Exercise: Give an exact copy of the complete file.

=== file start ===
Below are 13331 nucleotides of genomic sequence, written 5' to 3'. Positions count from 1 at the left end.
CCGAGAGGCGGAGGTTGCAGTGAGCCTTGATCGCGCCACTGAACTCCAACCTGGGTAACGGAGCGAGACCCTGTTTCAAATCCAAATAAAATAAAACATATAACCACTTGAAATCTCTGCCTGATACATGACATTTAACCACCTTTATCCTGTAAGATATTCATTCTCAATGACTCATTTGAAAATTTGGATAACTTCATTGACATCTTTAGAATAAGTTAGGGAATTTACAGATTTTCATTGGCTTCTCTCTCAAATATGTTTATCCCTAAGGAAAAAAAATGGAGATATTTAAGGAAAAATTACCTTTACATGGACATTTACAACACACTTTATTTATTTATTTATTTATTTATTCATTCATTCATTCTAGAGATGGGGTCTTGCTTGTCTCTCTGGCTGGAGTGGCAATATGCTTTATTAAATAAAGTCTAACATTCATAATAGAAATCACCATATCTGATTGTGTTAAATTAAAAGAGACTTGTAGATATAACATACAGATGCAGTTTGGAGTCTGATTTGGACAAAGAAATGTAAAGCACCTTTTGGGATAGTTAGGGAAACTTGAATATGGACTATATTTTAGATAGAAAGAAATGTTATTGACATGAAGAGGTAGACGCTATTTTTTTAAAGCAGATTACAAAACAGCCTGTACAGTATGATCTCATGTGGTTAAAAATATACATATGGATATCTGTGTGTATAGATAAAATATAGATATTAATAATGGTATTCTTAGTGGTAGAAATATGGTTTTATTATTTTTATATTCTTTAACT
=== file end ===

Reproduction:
Below are 13331 nucleotides of genomic sequence, written 5' to 3'. Positions count from 1 at the left end.
CCGAGAGGCGGAGGTTGCAGTGAGCCTTGATCGCGCCACTGAACTCCAACCTGGGTAACGGAGCGAGACCCTGTTTCAAATCCAAATAAAATAAAACATATAACCACTTGAAATCTCTGCCTGATACATGACATTTAACCACCTTTATCCTGTAAGATATTCATTCTCAATGACTCATTTGAAAATTTGGATAACTTCATTGACATCTTTAGAATAAGTTAGGGAATTTACAGATTTTCATTGGCTTCTCTCTCAAATATGTTTATCCCTAAGGAAAAAAAATGGAGATATTTAAGGAAAAATTACCTTTACATGGACATTTACAACACACTTTATTTATTTATTTATTTATTTATTCATTCATTCATTCTAGAGATGGGGTCTTGCTTGTCTCTCTGGCTGGAGTGGCAATATGCTTTATTAAATAAAGTCTAACATTCATAATAGAAATCACCATATCTGATTGTGTTAAATTAAAAGAGACTTGTAGATATAACATACAGATGCAGTTTGGAGTCTGATTTGGACAAAGAAATGTAAAGCACCTTTTGGGATAGTTAGGGAAACTTGAATATGGACTATATTTTAGATAGAAAGAAATGTTATTGACATGAAGAGGTAGACGCTATTTTTTTAAAGCAGATTACAAAACAGCCTGTACAGTATGATCTCATGTGGTTAAAAATATACATATGGATATCTGTGTGTATAGATAAAATATAGATATTAATAATGGTATTCTTAGTGGTAGAAATATGGTTTTATTATTTTTATATTCTTTAACT